"A hero ventures forth from the world of common day
into a region of supernatural wonder:
fabulous forces are there encountered
and a decisive victory is won:
the hero comes back from this mysterious adventure
with the power to bestow boons on his fellow man."
-- Joseph Campbell
What happens when your hero doesn't come back?
The biggest star in NASCAR has been dead 10 years.
I never met Dale Earnhardt, but I know his ghost.
And so do you.
And every one of us is going to be inundated this week with saccharine 10th anniversary stories about the Life and Death of Dale Earnhardt, about The Shadow He Casts and His Eclipse of The Son and about What It All Means. Grab a bucket, because we'll soon be up to our necks in molasses and manufactured sentiment.
So a few astringent thoughts today on immortality and commerce, impotence and greed, modernity and mythology and the terrible price of selling out your past in a bid to win your future.
What was strangest about that tragic last-lap crash in 2001 is how it launched the new boom in NASCAR at the very instant it slammed the door on the original history of the sport. There's everything before Dale Earnhardt died and there's everything after, and to this day NASCAR struggles to understand that and adapt to it.
That's why every race for the past 10 seasons has been both a séance and an exorcism -- an attempt to beckon Earnhardt's spirit back to the track while finally casting him out.
A sport that grew up out of red dirt lawlessness and Piedmont ingenuity and hell-bent rebel courage has somehow become a zipless, flavorless, seamless, streamlined delivery system for corporate inauthenticity and upper middle-class aspiration. That's the horizon-wide bipolar problem NASCAR marketeers have wrestled for the past decade without success.
And that's why the sport has overhauled itself again and again and again to almost no effect in the restless years since Earnhardt was killed. Not just the points schemes or the safety measures or the build rules, but the core ethos of the thing itself. How much authentic jugband yeehaw can a multibillion dollar multiplatform marketing empire afford in the 21st century?
In the meantime, ticket sales and TV ratings fall.
NASCAR has somehow come unstuck in the culture. Is stock car racing now a mainstream sales pitch for gluttony and conspicuous consumption? Or does it remain a southern fried punch in the nose to convention and authority?
Can it be both? Is it neither? How much change can one sport bear before the audience finally turns away in confusion?
What may one day be even more interesting to social historians is how perfectly NASCAR's arc of rise and decline mirrors the loss of authenticity in our broader culture.
Still, cosmic laws of attraction remain immutable.
Humpy Wheeler, the former president of the track down in Charlotte, long ago put forth that one reason folks doted on Earnhardt was his brush-mustache resemblance to a Confederate soldier.
True. But that kind of proud regionalism has long since been slicked down under 20 coats of hand-laid corporate lacquer, the drawl gone from the garage except as low comedy, the cowlick smoothed except as the Hee-Haw sidebar to the selling of commercial slots and trackside condos.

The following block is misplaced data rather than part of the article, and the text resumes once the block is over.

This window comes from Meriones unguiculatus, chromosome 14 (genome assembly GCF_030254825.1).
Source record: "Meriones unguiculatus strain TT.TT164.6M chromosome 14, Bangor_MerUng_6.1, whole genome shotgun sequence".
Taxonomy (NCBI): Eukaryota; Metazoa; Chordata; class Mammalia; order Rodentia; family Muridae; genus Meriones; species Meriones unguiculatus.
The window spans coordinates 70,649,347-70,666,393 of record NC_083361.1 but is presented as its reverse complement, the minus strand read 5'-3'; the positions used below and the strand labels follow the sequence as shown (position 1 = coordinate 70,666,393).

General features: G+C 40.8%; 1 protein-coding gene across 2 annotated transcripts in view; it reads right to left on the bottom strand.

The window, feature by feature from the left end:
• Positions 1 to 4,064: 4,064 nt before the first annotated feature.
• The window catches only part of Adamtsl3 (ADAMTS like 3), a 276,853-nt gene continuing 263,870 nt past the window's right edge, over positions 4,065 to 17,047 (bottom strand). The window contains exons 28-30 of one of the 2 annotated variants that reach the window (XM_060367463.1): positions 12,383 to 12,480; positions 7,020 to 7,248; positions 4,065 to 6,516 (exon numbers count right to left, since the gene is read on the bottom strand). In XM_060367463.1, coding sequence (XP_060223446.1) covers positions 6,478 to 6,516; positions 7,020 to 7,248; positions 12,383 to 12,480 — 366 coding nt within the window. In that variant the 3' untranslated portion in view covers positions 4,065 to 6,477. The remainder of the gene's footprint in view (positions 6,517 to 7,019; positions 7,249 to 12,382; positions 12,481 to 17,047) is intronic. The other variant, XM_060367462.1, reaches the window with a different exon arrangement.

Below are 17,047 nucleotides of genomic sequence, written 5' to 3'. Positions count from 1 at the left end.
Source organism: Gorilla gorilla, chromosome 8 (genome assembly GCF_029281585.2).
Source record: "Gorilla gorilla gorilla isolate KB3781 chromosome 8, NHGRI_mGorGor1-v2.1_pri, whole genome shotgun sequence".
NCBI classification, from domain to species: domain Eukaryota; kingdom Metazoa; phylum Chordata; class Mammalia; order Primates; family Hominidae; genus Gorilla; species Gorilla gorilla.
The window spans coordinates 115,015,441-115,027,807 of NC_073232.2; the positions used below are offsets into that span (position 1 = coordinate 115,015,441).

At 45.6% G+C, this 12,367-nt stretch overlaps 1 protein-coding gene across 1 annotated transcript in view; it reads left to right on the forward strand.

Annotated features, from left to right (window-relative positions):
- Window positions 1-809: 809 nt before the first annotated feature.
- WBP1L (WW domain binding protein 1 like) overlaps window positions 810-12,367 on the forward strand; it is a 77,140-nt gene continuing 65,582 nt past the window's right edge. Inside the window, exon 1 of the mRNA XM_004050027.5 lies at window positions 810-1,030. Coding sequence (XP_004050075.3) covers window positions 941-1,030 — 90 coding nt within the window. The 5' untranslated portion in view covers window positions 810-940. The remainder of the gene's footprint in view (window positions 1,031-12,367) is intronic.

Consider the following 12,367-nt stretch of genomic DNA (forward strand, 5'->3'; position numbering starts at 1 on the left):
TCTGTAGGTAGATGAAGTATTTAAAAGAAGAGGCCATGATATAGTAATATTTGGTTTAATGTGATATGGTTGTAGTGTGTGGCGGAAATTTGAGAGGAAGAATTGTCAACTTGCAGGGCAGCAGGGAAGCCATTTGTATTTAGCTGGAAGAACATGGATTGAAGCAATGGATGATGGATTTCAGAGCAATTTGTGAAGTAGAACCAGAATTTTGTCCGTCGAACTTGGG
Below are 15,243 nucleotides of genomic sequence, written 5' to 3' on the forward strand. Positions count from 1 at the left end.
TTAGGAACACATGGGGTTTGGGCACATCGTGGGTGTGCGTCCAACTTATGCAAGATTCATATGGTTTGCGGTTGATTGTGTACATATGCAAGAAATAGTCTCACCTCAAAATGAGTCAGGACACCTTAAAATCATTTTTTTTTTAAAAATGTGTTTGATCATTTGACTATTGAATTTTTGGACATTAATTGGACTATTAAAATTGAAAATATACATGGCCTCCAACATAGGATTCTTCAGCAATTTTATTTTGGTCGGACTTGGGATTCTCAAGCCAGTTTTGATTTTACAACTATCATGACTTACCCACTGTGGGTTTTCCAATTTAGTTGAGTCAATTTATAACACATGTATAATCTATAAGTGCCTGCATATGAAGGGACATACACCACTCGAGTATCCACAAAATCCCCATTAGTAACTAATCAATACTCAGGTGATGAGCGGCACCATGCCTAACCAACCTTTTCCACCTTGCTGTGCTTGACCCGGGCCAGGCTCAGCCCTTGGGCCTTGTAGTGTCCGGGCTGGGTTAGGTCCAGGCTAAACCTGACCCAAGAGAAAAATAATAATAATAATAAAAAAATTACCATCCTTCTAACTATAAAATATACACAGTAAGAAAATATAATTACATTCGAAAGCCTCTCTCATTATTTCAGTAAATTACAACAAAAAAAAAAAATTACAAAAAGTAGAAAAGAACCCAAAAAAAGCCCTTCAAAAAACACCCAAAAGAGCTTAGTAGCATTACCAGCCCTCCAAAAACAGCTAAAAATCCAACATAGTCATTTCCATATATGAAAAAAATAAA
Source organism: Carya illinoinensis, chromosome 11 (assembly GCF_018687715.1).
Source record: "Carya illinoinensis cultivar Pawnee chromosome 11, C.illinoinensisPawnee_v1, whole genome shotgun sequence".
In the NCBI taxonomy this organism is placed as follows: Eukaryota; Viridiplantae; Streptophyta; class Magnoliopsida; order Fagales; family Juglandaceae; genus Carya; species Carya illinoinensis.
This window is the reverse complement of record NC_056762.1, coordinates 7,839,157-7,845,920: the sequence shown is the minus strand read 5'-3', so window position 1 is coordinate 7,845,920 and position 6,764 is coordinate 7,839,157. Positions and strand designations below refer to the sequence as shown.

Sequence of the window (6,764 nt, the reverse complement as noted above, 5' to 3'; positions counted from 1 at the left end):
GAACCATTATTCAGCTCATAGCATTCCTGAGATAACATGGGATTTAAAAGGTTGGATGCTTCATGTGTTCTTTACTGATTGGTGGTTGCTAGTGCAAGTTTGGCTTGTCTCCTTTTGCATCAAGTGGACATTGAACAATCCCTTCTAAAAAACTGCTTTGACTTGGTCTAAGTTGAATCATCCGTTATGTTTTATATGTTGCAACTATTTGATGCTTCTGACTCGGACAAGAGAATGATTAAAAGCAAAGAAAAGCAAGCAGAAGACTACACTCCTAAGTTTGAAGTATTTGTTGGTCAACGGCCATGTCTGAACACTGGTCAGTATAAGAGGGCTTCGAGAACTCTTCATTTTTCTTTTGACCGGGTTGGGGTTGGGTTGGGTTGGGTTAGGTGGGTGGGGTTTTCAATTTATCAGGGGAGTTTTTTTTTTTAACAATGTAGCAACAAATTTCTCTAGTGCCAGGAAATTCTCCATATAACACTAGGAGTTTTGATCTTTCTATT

How the world has changed.
If Tom Wolfe's "The Last American Hero Is Junior Johnson. Yes!" was a snapshot of the sport at the dawn of American midcentury suburban modernism, the death of Dale Earnhardt cut loose the postmodern deconstruction of subject and object and sales pitch. Racers die. Racers have always died. But please don't let that stop you from buying our goods and services!
Another Johnson, Jimmie, may become the greatest champion NASCAR has ever seen. He's won five consecutive titles. He's a born racer and a big stick and a good man. But through no fault of his own, Jimmie Johnson represents no one. Not by class or by region or by common experience. Not by passion or ambition. He inhabits few dreams, inspires no songs. He is a generic, technocratic champion in the generic, technocratic age of NASCAR.
Caught on the wrong side of history, Jimmie Johnson is racing stripped of its mythology, racing without fancy or romance or the fever of imagination. Jimmie Johnson is square-jawed and blank and perfect, and therefore inhuman and unlovable.
Dale Earnhardt was rough as a cob, a bastard and a black hat by acclamation and consensus, and people loved him for it. Loved him desperately.
Jimmie Johnson is an iPhone, a Facebook page, a frictionless consumer culture. Jimmie Johnson is a brand strategy.
Dale Earnhardt was working class rage. Dale Earnhardt was bootstraps. Dale Earnhardt was a hundredweight of seed and half a box of shotgun shells. Dale Earnhardt was a hard right to the foreman's jaw the day you walked off the job.
A long time ago upstate I asked a NASCAR fan why Dale Earnhardt was his hero. He was a working man. He looked over my shoulder for a while, then looked right into me.
"He drove the way I feel."
The orderly transition from one heroic figure to the next is part of the classic narrative. Earnhardt overtook Petty. Gordon overtook Earnhardt. Johnson overtook Gordon.
But by dying in the car, Earnhardt eternally overtakes them all.
Wallace Stevens has always had the poem for the 500 I think, for first Daytona, for mid-winter America hard and featureless in the fields of the north and for Dale Earnhardt and for men everywhere hungry. No Possum, No Sop, No Taters.
Gray winter and the jackpot promise of something green and living and better ahead. That's speedweeks.
Junior on the pole, with just a little malice in his eyes. Then a moment of silence and a rustling of wings and the low howling of a long afternoon.
I never met Dale Earnhardt, but I know his ghost.
So do you.
Jeff MacGregor is a senior writer for ESPN.com and ESPN The Magazine. You can e-mail him at firstname.lastname@example.org, or follow his Twitter.com feed @MacGregorESPN.